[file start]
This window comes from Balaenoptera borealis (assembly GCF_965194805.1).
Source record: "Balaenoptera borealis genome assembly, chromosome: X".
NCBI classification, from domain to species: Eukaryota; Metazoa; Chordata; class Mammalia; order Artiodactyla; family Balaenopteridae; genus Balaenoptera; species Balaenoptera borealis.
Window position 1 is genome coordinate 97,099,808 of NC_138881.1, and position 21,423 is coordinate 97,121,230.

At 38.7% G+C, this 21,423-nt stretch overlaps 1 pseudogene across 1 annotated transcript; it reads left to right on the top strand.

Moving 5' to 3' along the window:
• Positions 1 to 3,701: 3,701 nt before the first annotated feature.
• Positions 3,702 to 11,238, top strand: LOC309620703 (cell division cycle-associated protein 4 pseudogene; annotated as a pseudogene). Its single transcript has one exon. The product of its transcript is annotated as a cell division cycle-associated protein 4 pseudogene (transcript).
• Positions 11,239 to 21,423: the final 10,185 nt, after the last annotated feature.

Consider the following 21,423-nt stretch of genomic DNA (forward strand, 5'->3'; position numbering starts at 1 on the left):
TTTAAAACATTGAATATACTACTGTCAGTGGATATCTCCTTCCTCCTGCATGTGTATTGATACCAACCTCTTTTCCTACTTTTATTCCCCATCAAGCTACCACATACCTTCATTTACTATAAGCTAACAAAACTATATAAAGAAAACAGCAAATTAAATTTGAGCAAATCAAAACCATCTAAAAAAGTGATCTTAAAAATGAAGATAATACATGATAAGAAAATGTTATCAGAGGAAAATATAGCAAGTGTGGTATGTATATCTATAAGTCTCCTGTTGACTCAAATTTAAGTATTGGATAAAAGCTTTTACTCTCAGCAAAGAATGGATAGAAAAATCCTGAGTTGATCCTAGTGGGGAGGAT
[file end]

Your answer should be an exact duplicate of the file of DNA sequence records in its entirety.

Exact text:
This window comes from Balaenoptera borealis (assembly GCF_965194805.1).
Source record: "Balaenoptera borealis genome assembly, chromosome: X".
NCBI classification, from domain to species: Eukaryota; Metazoa; Chordata; class Mammalia; order Artiodactyla; family Balaenopteridae; genus Balaenoptera; species Balaenoptera borealis.
Window position 1 is genome coordinate 97,099,808 of NC_138881.1, and position 21,423 is coordinate 97,121,230.

At 38.7% G+C, this 21,423-nt stretch overlaps 1 pseudogene across 1 annotated transcript; it reads left to right on the top strand.

Moving 5' to 3' along the window:
• Positions 1 to 3,701: 3,701 nt before the first annotated feature.
• Positions 3,702 to 11,238, top strand: LOC309620703 (cell division cycle-associated protein 4 pseudogene; annotated as a pseudogene). Its single transcript has one exon. The product of its transcript is annotated as a cell division cycle-associated protein 4 pseudogene (transcript).
• Positions 11,239 to 21,423: the final 10,185 nt, after the last annotated feature.

Consider the following 21,423-nt stretch of genomic DNA (forward strand, 5'->3'; position numbering starts at 1 on the left):
TTTAAAACATTGAATATACTACTGTCAGTGGATATCTCCTTCCTCCTGCATGTGTATTGATACCAACCTCTTTTCCTACTTTTATTCCCCATCAAGCTACCACATACCTTCATTTACTATAAGCTAACAAAACTATATAAAGAAAACAGCAAATTAAATTTGAGCAAATCAAAACCATCTAAAAAAGTGATCTTAAAAATGAAGATAATACATGATAAGAAAATGTTATCAGAGGAAAATATAGCAAGTGTGGTATGTATATCTATAAGTCTCCTGTTGACTCAAATTTAAGTATTGGATAAAAGCTTTTACTCTCAGCAAAGAATGGATAGAAAAATCCTGAGTTGATCCTAGTGGGGAGGAT